Geology of the Anthropocene




I've been making an informal study of how Anthropocenic geological processes- everything from plastiglomerates to weathered pavements - create new biomes, sometimes referred to as anthromes in which distinct processes of botanical succession and faunal colonization occur.


According to Mike Davis in his 2002 Dead Cities: A Natural History:

"Geologists calculate that the fossil energy currently expended in shaping the earth's surface to the needs of an exploding human population of city-dwellers is geomorphologically equivalent–at least in the short run–to the work of the planet's primary tectonic engines: sea-floor spreading and mountain erosion."

The result is that vast areas of the earth's surface are now covered with anthropogenic strata consisting of strange new mineraloids, which, even when we abandon a given locality, have lasting effects on the landscape.

These form the substrate for what are called ruderal or ruin ecologies that grow up in response to the novel thermal, hydrological and chemical conditions created when the built environment starts to decay. 

I've been fascinated by how biota interact with these new substances and the habitats they create, such as brownfields, plastic-contaminated littoral zones and abandoned pavements.

Below are some images documenting these processes:




Slide Show:

Williamette River Mineraloid

This specimen was found during the Floating Studio for Dark Ecologies'  tour of the Williamette River Superfund site near Portland Oregon. It seems to be composed of a fused mass of metal sheathing from salvaged electrical cables.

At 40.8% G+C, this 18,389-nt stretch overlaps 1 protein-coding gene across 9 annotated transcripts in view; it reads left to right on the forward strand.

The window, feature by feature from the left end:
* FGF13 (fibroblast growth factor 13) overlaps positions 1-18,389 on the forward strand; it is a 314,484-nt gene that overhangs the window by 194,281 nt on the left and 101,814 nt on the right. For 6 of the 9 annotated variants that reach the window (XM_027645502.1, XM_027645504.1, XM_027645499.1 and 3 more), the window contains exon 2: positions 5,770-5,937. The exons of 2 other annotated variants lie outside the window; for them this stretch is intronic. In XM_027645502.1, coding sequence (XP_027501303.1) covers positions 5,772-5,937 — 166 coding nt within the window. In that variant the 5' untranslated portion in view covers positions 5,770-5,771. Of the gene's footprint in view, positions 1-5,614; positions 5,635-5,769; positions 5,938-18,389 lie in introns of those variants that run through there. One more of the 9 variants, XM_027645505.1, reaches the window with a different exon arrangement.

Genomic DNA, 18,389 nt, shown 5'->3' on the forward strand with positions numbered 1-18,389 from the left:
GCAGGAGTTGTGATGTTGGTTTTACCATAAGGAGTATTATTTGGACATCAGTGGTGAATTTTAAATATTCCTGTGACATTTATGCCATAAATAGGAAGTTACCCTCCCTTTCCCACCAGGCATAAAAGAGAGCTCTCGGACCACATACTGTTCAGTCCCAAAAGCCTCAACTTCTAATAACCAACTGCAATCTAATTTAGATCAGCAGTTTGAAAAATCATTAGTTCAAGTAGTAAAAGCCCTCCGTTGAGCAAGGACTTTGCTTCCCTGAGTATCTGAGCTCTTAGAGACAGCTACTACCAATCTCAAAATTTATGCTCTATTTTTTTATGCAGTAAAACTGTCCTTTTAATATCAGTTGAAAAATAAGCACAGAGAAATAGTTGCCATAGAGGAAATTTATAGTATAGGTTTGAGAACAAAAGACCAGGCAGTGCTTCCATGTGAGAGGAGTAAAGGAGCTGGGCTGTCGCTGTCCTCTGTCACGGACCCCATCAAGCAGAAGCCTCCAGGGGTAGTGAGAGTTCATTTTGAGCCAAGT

Willamette Mineraloid Close Up

A close up of the previous

asphalt strata in Troy NY

This is a stratum of asphalt and bitumen deposited by former industrial activity on the banks of the Hudson River near Troy, NY.

Asphaltic deposit near Troy (detail)

A close up of the previous.

emergent forest

an area of concrete pavement being colonized by trees on a former Superfund site adjacent to the Willamette river in Oregon.

pavement colonized by ruderal plants

This abandoned expanse of pavement is gradually being colonized by ruderal biota. Note how the vegetation is moving in from the edges. The site is an abandoned industrial facility in the vicinity of the Williamette River near Portland, OR.


Cape Cod beach detritus 1

Cape Cod beach detritus 2

Cape Cod beach detritus 3

Cape Cod beach detritus 4

Styrofoam in the Cape Cod intertidal zone

Styrofoam is a common component of shoreline deposits.